Correspondence between F. Takano and S. Gompers
No. 31 Oiwake St., Komagome,
Hongo, Tokyo, Japan, Apr. 30, '98
Mr. Samuel Gompers,
Washington, D.C. U.S.A.
Dear Sir,--Owing the pressing demand made on my time, I have been somewhat neglecting to write you. I suppose you are at present engaging very busily with preparation of the Eight Hour Movement. It is my earnest hope that your effort will be crowned with great success.
The out-door demonstration meeting of the Rodo Kumiai Kisei Kwai which was to be held on the 3rd inst. had to be abandoned as the police authorities were pleased to prohibit its consummation. The gross infringement of the right of laborers thus inflicted was done under the name of preserving public peace. Failing ourselves to conceive how the meeting will come to be an instrument of disturbing public peace, we tried very hard to reason with the authorities but to no avail. An impression made on us by the authorities was that they regard the labor movement itself as an element of disturbance. While flatly refusing to part with their wrong idea, they hinted of a threatening position they will assume in the event of our disobeying their despotic mandate. Conscious ourselves of the powerless position we are holding at present against the police, we must unwillingly gave into their dictate and abandoned the meeting. 0n the tenth inst., however, there was held in this city a celebration of the 30th anniversary of removal of the seat of capital to this city which was participated by all the inhabitants of this city. Taking this as an opportunity, we resumed the preparation of the abandoned meeting and on the day we held the meeting under the cover of celebrating the occasion. Fully 1,000 members participated. We paraded the streets to the Uyeno park where a ground was provided to indulge in pleasant sports, and we have enjoyed them to our heart content. It was really an happy hour for us when we found out a fact that the police authorities were placed in a dilemma. To interfere with our meeting is to commit an act of disloyalty to the Emperor on their parts, since the celebration was held to rejoice in His Majesty's good health. This fear forced them to give us, though reluctantly, the permission to hold the meeting. Thus we have furthered our purpose without coming to a crush with the police authorities.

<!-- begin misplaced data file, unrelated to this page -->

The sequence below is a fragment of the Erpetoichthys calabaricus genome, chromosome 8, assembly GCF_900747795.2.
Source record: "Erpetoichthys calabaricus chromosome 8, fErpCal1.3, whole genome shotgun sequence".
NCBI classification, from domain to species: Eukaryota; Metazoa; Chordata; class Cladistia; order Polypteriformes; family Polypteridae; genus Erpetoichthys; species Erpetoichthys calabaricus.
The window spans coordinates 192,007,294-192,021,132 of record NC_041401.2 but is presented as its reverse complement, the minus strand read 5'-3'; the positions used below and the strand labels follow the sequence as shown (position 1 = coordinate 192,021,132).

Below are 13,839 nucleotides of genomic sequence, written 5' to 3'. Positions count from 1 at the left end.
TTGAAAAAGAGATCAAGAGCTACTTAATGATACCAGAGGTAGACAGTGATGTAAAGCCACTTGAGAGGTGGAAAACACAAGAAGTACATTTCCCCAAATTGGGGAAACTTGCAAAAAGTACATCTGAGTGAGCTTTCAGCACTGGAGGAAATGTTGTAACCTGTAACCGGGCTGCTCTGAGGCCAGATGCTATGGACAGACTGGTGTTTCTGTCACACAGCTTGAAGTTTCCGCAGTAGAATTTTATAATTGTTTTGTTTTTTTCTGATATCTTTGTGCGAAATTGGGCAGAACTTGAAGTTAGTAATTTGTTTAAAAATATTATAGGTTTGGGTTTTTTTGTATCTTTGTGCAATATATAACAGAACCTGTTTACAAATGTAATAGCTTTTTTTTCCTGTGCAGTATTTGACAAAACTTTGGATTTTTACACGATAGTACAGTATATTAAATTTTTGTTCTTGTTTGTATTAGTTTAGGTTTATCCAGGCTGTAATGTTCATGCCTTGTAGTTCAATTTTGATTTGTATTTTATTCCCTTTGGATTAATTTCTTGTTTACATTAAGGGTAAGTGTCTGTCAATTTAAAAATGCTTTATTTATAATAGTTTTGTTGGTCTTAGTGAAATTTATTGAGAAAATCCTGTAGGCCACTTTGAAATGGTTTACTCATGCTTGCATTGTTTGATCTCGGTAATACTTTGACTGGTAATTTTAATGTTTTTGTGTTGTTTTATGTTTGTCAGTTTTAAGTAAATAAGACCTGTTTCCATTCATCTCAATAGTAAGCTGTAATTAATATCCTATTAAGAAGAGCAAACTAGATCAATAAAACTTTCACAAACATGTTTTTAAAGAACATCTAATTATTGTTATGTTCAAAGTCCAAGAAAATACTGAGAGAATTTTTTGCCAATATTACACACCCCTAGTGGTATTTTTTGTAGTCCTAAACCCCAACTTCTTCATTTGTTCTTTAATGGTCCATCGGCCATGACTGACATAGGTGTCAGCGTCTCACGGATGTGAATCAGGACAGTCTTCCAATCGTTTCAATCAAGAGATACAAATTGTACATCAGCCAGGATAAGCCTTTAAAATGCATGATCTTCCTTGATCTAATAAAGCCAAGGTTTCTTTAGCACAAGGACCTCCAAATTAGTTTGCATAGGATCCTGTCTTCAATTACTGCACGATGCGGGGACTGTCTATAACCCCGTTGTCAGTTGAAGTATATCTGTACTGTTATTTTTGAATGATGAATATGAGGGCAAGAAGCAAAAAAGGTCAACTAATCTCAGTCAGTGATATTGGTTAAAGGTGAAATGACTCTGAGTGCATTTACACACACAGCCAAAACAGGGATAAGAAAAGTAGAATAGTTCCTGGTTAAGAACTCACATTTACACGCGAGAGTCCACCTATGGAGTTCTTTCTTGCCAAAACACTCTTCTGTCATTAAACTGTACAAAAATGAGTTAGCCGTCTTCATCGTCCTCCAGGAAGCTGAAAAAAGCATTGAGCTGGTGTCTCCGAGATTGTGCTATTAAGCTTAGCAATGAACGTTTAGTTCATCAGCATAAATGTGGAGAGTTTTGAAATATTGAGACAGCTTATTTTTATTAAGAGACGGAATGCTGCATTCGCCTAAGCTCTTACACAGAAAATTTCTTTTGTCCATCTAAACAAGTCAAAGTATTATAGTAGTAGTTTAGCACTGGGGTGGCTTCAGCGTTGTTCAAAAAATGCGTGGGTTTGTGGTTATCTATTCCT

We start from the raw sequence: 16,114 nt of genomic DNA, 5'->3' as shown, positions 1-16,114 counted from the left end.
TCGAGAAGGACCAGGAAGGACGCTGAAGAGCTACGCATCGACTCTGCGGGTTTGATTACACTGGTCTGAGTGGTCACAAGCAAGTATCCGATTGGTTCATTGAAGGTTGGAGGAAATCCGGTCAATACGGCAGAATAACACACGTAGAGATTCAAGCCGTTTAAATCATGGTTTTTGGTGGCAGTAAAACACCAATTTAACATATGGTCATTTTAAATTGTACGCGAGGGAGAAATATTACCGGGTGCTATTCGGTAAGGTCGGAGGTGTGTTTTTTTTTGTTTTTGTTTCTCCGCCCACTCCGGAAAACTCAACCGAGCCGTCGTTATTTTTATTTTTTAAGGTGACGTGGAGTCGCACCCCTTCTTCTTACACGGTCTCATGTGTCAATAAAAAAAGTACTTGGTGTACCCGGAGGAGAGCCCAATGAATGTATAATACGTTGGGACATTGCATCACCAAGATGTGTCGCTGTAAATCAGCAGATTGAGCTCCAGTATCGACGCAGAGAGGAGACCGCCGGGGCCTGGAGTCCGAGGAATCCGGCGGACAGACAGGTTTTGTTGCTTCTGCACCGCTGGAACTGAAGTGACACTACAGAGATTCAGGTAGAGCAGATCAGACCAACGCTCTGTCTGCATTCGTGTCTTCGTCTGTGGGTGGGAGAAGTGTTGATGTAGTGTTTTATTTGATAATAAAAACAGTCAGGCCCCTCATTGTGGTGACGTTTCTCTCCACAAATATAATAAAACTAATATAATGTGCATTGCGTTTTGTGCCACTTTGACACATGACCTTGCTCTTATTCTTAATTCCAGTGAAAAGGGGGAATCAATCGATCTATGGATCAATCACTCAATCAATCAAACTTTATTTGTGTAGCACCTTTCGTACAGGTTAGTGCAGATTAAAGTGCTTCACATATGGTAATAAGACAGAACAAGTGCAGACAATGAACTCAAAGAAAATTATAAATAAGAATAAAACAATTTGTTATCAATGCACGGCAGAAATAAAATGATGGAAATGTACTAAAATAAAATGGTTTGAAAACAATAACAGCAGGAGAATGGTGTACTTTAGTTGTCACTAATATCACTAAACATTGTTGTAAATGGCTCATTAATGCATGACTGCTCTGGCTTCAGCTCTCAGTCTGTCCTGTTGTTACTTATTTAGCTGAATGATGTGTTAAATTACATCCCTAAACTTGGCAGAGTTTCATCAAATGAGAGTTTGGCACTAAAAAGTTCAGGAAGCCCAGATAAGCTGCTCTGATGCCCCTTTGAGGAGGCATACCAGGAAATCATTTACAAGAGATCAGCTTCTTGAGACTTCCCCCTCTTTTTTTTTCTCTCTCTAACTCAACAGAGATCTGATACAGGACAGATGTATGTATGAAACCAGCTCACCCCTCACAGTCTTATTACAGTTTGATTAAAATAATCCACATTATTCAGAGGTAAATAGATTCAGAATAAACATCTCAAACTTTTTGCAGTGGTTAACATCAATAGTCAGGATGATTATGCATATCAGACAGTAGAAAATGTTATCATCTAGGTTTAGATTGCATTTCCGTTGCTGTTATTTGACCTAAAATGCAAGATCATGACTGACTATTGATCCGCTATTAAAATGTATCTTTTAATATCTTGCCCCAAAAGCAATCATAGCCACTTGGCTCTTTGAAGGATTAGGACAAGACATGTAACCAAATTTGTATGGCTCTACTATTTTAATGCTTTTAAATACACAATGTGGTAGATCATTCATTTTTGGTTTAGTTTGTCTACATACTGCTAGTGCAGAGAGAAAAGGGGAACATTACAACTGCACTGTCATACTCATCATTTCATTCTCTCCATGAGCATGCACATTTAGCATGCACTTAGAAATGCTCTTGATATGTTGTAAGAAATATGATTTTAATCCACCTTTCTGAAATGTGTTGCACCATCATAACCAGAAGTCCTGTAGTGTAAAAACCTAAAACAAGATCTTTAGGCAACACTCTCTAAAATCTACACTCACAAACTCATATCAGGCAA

I still fail to receive any notification from our post office of the arrival of the money you sent last Jan. I shall be very much obliged if you will kindly inquire after it at your post office. Further allow me to request that you will please forward the money paid for my letters which remain in your hand as I am sorely pressed with money.
I shall forward my monthly letter by next mail.
With best wishes to you and your organization,
P.S. March number of your Federationist has not arrived yet, while all other papers issued under the same date have reached here three weeks ago. Please see to it that it has been sent out. F.T.